The hard part: Putting it all together

It is possible to build an ALM system by picking one of each of the items above. But some elements might not be relevant; it might be fine to have programmers commit in version control. For example, some programmers split a text screen and can shift from version control to code with shift-tab.

The hard work is the glue work -- integration -- designing an ALM system where the tools know about each other and work together. Once they work together, programmers save time coding, operations saves time deploying, support saves analysis and debugging time, project management becomes more visual, and executive management gets visibility and planning help.

The old decision was between buying a full ALM suite, in which case you likely had to convert everything to Microsoft or IBM tools, or cobbling something together, which required complicated custom integration and configuration setups. Luckily, that decision is getting easier.

 Switching out for a full-stack tool

The "walled garden" forced by full-stack tools seems to be changing. Visual Studio, for example, which is Microsoft's programming environment, can support many types of version control systems through VSSCC, and even has native hooks to support Git, and a plug-in to support code stored in Github. Although Team Foundation Server (TFS) is designed to manage code, projects and build, it does not have to. Teams can choose to use TFS for just one or two of those pieces, or just Visual Studio without TFS. Atlassian has moved its most popular product from just on-premises, which requires a server, to availability through the Web, and has recently made it easier to obtain individual pieces of its software: just JIRA for issue tracking, Fisheye for code review, Stash or Stash Data Center as a Git server, Confluence as a wiki, and so on.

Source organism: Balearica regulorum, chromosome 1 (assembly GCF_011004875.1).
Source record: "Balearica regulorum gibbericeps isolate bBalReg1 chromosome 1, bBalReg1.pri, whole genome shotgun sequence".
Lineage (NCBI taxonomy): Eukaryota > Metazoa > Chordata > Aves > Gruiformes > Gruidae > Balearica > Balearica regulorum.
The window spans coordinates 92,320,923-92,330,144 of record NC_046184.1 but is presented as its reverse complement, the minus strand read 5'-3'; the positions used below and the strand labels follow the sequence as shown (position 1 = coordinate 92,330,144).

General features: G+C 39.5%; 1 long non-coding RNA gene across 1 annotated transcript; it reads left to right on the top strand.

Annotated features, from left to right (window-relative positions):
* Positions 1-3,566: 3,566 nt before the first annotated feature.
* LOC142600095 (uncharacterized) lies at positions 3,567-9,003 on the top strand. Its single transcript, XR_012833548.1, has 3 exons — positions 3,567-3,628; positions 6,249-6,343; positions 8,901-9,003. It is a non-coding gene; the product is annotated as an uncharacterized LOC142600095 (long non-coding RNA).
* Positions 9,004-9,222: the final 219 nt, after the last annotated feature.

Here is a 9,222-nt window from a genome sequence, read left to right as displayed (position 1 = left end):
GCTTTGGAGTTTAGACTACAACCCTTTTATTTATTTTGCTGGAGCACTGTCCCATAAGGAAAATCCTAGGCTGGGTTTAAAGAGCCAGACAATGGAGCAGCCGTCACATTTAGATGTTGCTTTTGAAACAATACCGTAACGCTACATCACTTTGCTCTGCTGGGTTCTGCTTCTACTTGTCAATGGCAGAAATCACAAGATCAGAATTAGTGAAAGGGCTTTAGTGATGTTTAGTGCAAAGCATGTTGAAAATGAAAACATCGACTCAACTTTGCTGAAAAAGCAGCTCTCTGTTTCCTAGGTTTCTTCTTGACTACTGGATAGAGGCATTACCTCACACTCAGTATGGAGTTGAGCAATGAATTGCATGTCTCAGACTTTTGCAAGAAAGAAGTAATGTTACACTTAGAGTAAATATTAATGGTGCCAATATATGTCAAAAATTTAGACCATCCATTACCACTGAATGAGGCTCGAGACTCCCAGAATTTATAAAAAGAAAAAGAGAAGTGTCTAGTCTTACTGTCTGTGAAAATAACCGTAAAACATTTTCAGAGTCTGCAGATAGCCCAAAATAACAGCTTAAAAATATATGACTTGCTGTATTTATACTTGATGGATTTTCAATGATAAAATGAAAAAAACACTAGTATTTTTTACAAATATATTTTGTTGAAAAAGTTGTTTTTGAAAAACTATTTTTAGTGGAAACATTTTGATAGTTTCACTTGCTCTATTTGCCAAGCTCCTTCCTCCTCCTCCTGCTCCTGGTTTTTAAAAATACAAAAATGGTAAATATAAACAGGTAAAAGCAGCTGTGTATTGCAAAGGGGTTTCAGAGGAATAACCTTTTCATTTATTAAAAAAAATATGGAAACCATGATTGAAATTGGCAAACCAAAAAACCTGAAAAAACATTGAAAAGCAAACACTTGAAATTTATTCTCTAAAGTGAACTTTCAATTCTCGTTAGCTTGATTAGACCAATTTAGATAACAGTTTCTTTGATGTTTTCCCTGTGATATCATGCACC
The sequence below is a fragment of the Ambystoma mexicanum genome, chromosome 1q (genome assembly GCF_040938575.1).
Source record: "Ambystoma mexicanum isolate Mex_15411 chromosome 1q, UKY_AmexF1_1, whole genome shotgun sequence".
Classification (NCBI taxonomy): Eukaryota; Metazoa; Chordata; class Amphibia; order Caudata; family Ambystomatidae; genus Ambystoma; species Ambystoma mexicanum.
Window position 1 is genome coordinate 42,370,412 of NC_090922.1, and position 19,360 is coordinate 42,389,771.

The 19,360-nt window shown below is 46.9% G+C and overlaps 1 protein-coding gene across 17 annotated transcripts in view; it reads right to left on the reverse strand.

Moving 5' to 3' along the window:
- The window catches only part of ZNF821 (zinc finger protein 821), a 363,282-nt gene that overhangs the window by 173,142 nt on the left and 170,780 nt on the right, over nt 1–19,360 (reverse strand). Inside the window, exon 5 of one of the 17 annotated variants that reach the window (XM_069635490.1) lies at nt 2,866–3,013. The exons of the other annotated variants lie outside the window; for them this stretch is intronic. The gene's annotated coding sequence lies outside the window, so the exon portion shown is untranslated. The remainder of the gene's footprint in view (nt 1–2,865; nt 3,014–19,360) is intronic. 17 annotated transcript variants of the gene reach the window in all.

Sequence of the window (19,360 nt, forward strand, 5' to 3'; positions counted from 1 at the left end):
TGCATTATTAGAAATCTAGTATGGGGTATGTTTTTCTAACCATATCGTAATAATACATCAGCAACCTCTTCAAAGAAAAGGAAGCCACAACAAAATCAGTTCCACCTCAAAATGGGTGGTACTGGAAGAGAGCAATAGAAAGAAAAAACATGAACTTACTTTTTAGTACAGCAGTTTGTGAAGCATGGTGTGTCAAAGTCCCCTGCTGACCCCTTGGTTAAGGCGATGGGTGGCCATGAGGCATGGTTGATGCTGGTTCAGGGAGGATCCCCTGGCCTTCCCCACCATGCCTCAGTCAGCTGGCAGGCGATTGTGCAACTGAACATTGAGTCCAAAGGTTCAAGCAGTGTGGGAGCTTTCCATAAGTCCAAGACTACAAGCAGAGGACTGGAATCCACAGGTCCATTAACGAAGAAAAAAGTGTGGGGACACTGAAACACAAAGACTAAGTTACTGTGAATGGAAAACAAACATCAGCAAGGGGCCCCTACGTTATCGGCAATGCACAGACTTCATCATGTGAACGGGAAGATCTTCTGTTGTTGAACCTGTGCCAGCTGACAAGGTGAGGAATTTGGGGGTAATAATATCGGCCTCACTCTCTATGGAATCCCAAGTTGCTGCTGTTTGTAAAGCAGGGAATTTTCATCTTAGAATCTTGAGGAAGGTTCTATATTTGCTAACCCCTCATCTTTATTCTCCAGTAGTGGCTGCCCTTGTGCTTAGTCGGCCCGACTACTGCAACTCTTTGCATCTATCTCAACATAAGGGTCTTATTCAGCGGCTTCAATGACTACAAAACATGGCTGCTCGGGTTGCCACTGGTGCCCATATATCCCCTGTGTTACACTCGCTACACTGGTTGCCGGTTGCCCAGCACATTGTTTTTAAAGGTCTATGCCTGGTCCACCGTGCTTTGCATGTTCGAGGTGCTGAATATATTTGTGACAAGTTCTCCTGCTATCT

This article covers eight pieces of an ALM system. The next step is to examine the current ALM system. Ask if each piece covers everything sufficiently. If not, there is a gap. The next question is if the gap is worth the investment and time to add that particular piece.

If there are a large number of gaps, you might consider one of the larger, full-stack ALM suites, especially if your organization uses Java, .NET, Ruby or another technology the full-featured suite was created for. In that case, you may want to keep the pieces you already have in place. That may be fine, because the full-featured suites continue to respond to customer demand, allowing the team to keep SVN, or Git, or Jenkins, or TeamCity, and still use TFS or Atlassian products.

Next Steps

Take a look at the evolution of ALM tools

Listen to Matt Heusser's advice on starting to make Agile changes

Evaluate cloud-based ALM security

Read up on the intersection of Agile and ALM

Take a critical look at ALM tools

This was last published in April 2015